These principles have been developed from the Healthy Parks Healthy People philosophy as set out in the Melbourne Communiqué of 2010 which has been endorsed by the EUROPARC Federation.

Photo credit: Musko Visuals / Parks & Wildlife Finland

The contribution of Outdoor Sports in Protected Areas

Policy Briefing

Key Messages:

  • Protected Areas are the repositories of humanity’s natural and cultural heritage and a key tool for biodiversity conservation
  • Outdoor sports practiced in natural environments have a strong positive effect on practitioners’ physical and mental health
  • Outdoor sports contribute to the role of Protected Areas as promoters of territorial socio-economic development and sustainable green jobs creation
  • Outdoor sports practitioners should respect the environment to ensure sustainability and environmental conservation
  • Outdoor sports practitioners can raise awareness on environmental issues and become good ambassadors for nature protection

The contribution of Outdoor Sports in Protected Areas

In this section you will find a general list of the benefits that outdoor sports can bring to society, extracted from the BOSS (Benefits of Outdoor Sports for Society) Toolkit prepared by the European Network of Outdoor Sports. Other benefits derived from the Jurmala Communiqué 2019: Healthy Parks Healthy People and other studies from EUROPARC Federation are also mentioned.

Mental health & wellbeing

  • General mental health status
  • Quality of life & overall wellbeing
  • Combating mental illnesses & diseases
  • Positive affective states
  • Reducing negative affective states
  • Control & coping
  • Self-development
  • Positive experiences
  • Active and happy ageing

Physical health

  • General physical health and related factors
  • Combating diseases like stroke, heart attack & cancer
  • Low injury rates and extended life expectancy
  • Healthy ageing
  • Subjective health perception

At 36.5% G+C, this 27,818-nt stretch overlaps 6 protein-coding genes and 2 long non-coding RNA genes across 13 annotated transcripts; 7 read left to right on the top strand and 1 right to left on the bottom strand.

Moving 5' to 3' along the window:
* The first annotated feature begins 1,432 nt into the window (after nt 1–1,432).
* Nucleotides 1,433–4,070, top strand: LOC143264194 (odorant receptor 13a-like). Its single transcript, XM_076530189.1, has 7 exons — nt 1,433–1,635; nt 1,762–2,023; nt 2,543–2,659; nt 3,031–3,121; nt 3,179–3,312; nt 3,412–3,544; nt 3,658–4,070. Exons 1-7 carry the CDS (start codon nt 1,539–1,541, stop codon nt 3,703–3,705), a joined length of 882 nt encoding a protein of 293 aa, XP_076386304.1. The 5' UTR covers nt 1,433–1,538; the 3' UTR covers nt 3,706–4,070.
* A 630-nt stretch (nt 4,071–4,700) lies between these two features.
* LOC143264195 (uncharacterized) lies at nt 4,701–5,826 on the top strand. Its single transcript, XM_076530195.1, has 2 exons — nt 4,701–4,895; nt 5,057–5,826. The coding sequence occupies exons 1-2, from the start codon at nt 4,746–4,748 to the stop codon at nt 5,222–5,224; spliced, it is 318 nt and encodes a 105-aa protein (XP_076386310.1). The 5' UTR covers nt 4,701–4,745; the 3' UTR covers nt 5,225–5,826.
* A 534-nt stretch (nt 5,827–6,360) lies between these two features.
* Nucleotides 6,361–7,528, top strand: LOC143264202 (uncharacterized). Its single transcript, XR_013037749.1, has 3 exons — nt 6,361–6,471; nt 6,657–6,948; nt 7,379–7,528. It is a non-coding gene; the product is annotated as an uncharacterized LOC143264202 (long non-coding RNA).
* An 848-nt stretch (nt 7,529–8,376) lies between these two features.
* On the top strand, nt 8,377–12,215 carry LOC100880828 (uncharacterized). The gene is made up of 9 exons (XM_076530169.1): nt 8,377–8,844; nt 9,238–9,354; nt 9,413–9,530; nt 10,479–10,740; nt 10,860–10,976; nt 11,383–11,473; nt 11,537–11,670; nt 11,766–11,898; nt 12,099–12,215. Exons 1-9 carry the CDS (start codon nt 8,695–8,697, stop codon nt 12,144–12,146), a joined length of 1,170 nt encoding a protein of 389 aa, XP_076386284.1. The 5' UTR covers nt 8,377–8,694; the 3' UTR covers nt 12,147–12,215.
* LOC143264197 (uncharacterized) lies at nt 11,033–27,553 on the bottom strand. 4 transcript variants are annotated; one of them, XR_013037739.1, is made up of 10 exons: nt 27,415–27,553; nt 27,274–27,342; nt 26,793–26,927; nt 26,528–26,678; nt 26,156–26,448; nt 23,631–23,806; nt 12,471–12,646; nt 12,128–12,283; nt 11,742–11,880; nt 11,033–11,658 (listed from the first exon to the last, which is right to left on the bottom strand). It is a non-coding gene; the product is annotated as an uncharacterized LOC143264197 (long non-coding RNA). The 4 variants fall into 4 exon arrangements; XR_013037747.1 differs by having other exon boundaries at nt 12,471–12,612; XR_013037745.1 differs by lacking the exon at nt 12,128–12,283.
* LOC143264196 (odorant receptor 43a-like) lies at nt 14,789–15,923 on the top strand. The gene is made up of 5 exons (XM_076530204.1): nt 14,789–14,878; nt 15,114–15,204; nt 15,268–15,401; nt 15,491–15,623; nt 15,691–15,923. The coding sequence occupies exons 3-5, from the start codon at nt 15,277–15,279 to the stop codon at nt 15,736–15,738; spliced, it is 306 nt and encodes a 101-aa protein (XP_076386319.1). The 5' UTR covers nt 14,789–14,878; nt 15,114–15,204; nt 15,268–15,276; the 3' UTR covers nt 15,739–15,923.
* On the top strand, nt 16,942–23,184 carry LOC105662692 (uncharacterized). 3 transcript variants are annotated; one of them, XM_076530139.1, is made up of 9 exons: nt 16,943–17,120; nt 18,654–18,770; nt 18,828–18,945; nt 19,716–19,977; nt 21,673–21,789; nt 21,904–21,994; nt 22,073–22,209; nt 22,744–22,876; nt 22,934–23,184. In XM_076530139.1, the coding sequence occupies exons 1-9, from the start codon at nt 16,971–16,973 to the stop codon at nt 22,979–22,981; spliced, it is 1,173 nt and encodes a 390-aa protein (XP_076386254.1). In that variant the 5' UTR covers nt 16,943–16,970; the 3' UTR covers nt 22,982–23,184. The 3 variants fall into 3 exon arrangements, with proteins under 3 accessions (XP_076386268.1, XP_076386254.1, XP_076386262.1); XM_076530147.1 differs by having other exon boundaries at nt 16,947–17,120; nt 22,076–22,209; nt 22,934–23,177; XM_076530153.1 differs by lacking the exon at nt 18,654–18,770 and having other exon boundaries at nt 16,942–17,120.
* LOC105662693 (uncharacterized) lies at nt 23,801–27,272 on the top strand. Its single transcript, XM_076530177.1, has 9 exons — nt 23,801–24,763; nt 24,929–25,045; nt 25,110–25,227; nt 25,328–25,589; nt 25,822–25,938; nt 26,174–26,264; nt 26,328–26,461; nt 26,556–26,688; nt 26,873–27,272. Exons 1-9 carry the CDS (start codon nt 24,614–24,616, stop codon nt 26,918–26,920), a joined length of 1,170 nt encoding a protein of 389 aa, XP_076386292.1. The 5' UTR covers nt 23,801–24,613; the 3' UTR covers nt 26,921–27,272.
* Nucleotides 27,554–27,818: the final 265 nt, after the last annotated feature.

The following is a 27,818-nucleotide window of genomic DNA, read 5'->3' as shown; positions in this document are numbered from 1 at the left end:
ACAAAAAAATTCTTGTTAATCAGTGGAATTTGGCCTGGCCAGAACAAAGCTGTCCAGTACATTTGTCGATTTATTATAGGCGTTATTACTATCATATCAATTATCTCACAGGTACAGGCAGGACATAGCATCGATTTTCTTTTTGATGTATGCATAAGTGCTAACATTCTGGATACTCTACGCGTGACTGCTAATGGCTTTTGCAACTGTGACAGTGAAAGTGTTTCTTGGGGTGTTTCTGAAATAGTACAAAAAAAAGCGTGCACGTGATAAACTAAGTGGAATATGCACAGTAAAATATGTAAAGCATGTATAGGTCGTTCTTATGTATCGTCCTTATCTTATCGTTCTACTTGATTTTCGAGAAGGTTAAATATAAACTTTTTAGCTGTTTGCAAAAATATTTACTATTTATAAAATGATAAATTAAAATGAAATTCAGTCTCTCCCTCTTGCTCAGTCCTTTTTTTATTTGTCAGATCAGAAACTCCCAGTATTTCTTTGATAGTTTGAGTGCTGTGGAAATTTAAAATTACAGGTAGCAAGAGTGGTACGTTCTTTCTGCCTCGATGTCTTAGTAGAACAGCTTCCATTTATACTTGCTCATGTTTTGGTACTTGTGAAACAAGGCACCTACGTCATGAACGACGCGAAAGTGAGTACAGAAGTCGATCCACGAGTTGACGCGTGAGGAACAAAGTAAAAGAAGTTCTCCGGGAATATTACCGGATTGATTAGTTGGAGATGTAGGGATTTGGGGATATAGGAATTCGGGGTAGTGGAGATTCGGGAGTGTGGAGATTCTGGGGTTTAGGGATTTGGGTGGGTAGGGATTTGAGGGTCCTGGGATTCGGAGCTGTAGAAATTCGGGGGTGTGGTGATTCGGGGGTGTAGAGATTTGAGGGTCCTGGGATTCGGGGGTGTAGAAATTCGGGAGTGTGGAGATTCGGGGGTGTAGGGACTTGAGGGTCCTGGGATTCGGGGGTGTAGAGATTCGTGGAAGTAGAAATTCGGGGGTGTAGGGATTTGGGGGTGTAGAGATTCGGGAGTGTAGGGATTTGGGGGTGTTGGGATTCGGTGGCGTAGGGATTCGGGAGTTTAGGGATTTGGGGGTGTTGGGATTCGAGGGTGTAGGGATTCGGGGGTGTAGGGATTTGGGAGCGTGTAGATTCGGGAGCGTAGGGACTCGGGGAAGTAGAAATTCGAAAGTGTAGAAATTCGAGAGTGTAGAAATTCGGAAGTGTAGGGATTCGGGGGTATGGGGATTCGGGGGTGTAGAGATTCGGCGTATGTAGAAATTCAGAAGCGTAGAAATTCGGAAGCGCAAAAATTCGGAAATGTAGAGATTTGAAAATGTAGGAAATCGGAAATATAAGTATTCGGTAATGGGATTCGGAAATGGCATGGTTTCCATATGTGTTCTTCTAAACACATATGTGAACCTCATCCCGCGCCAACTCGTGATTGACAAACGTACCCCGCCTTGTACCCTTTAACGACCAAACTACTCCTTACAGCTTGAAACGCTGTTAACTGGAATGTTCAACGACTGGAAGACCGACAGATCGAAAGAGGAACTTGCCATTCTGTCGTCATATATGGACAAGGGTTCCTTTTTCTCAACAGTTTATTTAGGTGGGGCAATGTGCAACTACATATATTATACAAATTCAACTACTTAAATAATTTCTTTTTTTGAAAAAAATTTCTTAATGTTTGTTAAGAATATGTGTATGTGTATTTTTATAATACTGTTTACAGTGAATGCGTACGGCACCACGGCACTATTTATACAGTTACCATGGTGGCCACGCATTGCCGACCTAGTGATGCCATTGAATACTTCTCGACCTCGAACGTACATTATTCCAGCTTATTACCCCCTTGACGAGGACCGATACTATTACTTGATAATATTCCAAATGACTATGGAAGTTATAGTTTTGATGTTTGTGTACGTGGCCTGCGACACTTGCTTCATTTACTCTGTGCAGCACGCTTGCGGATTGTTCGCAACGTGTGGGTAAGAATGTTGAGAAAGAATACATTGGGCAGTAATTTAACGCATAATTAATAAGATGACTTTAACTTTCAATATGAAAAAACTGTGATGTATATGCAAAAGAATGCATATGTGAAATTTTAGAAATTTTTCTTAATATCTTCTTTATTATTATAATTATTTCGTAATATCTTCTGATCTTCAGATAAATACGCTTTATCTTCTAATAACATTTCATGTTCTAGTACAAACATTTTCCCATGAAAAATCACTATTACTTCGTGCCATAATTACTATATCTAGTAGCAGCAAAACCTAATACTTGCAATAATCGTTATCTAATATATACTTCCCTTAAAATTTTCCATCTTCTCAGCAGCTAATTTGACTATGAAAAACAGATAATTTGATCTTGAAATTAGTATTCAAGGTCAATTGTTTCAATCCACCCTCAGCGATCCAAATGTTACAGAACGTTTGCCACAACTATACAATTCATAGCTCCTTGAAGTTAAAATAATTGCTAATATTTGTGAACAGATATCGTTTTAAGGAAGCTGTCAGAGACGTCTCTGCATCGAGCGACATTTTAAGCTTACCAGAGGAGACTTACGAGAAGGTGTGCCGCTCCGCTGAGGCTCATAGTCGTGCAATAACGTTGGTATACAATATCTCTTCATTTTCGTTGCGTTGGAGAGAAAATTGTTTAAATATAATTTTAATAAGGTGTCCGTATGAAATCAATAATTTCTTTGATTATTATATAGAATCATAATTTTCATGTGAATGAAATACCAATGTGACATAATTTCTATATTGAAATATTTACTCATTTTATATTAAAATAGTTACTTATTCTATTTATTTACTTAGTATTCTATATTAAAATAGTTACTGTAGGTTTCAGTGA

• Sun exposure effects

Active citizenship

  • Community benefits
  • Integration & inclusion
  • Volunteering
  • Bonding capital

Education & life-long learning

  • (Intra) personal development
  • Interpersonal development
  • Educational motivation and achievements
  • Cognitive aspects to improve learning
  • Environmental awareness

Crime reduction & anti-social behaviour

  • Increase of prosocial behaviour
  • Prevention and reduction of crime
  • Additional benefits
  • Lifetime physical activity
  • Accessibility Cognitive functioning
  • Other multiple effects: economic health and growth (push for sustainable business)

Nature conservation

  • Respectful attitude and engagement component
  • Avoid bigger damages
  • Educational tool
  • Push for sustainable tourism
  • Restoration initiatives and funding
  • Research projects

Photo credit: Flatlight / Parks & Wildlife Finland

Management and Action Plan - Guidelines

This section presents a series of recommended steps to be integrated into any management plan for Outdoor Sports in Protected Areas. It is not a definitive solution but a series of general recommendations on the concepts that an efficient management plan should develop. Since it is a general roadmap, in those concepts where more technical precision is required, other documents in the field of research will be referred to.

1. Reality check

*A technical research article developing the plan for this first analysis: ”Outdoor recreation activities in nature protection areas – situation in Germany” by Stefan Türk, Edwin Jakob, Alexander Krämer & Ralf Roth (PDF)

A) Initial analysis should include data on:

  • Activity areas, current demand and opportunities
  • Frequentation flow and land use
  • Nature protection and landscape management
  • Carrying capacity: will allow the analysis of human pressure in the area of interest (download some reports about carrying capacity in the Downloads section)
  • Monitoring schemes: this is one of the most important points to develop, as it will be used in each and every phase of management: from introduction to decision making and subsequent evaluation of results.
  • Indicators: the creation of indicators will allow to evaluate the suitability of the solutions, as well as the necessary measures for the future. Since establishment of efficient evaluation systems is often challenging for Protected Areas managers, inspiration can be found for example in the article ”Research to guide management of outdoor recreation and tourism in parks and protected areas” (PDF) by Professor Robert E. Manning, where he proposes a management-by-objectives framework: